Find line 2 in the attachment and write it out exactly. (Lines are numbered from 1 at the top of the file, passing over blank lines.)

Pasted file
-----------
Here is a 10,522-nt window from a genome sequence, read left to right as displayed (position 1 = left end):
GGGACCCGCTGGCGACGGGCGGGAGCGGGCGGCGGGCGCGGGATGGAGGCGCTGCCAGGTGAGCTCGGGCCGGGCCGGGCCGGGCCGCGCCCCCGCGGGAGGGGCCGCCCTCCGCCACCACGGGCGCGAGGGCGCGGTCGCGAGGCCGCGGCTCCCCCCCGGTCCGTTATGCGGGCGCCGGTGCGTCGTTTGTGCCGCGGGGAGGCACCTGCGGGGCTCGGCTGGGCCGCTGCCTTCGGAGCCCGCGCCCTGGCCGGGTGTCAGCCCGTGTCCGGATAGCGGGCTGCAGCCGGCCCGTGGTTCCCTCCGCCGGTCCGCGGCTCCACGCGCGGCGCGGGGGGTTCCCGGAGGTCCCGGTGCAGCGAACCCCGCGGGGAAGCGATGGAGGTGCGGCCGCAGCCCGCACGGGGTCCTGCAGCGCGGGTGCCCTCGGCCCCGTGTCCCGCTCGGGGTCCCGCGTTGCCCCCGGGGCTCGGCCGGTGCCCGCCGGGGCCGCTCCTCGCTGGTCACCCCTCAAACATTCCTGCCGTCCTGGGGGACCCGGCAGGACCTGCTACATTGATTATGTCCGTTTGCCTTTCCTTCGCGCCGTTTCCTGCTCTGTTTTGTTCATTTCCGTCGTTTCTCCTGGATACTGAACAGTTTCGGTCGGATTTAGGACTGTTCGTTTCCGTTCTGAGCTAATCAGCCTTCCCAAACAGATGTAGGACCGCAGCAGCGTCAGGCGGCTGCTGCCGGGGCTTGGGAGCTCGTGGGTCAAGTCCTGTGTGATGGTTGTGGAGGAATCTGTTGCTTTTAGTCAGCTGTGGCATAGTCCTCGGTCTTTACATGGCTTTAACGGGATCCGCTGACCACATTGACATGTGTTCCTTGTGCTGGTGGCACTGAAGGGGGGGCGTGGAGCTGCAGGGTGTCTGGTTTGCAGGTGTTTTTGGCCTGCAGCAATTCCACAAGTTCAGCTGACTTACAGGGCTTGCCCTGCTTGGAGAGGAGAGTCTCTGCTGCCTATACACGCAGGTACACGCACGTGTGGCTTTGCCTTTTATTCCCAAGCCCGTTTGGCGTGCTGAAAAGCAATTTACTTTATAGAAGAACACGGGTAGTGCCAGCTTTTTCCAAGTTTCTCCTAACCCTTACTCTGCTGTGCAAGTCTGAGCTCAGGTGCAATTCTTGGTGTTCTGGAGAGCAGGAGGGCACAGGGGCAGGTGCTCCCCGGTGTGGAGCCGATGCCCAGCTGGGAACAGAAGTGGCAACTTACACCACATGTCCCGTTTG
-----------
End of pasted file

GGGACCCGCTGGCGACGGGCGGGAGCGGGCGGCGGGCGCGGGATGGAGGCGCTGCCAGGTGAGCTCGGGCCGGGCCGGGCCGGGCCGCGCCCCCGCGGGAGGGGCCGCCCTCCGCCACCACGGGCGCGAGGGCGCGGTCGCGAGGCCGCGGCTCCCCCCCGGTCCGTTATGCGGGCGCCGGTGCGTCGTTTGTGCCGCGGGGAGGCACCTGCGGGGCTCGGCTGGGCCGCTGCCTTCGGAGCCCGCGCCCTGGCCGGGTGTCAGCCCGTGTCCGGATAGCGGGCTGCAGCCGGCCCGTGGTTCCCTCCGCCGGTCCGCGGCTCCACGCGCGGCGCGGGGGGTTCCCGGAGGTCCCGGTGCAGCGAACCCCGCGGGGAAGCGATGGAGGTGCGGCCGCAGCCCGCACGGGGTCCTGCAGCGCGGGTGCCCTCGGCCCCGTGTCCCGCTCGGGGTCCCGCGTTGCCCCCGGGGCTCGGCCGGTGCCCGCCGGGGCCGCTCCTCGCTGGTCACCCCTCAAACATTCCTGCCGTCCTGGGGGACCCGGCAGGACCTGCTACATTGATTATGTCCGTTTGCCTTTCCTTCGCGCCGTTTCCTGCTCTGTTTTGTTCATTTCCGTCGTTTCTCCTGGATACTGAACAGTTTCGGTCGGATTTAGGACTGTTCGTTTCCGTTCTGAGCTAATCAGCCTTCCCAAACAGATGTAGGACCGCAGCAGCGTCAGGCGGCTGCTGCCGGGGCTTGGGAGCTCGTGGGTCAAGTCCTGTGTGATGGTTGTGGAGGAATCTGTTGCTTTTAGTCAGCTGTGGCATAGTCCTCGGTCTTTACATGGCTTTAACGGGATCCGCTGACCACATTGACATGTGTTCCTTGTGCTGGTGGCACTGAAGGGGGGGCGTGGAGCTGCAGGGTGTCTGGTTTGCAGGTGTTTTTGGCCTGCAGCAATTCCACAAGTTCAGCTGACTTACAGGGCTTGCCCTGCTTGGAGAGGAGAGTCTCTGCTGCCTATACACGCAGGTACACGCACGTGTGGCTTTGCCTTTTATTCCCAAGCCCGTTTGGCGTGCTGAAAAGCAATTTACTTTATAGAAGAACACGGGTAGTGCCAGCTTTTTCCAAGTTTCTCCTAACCCTTACTCTGCTGTGCAAGTCTGAGCTCAGGTGCAATTCTTGGTGTTCTGGAGAGCAGGAGGGCACAGGGGCAGGTGCTCCCCGGTGTGGAGCCGATGCCCAGCTGGGAACAGAAGTGGCAACTTACACCACATGTCCCGTTTG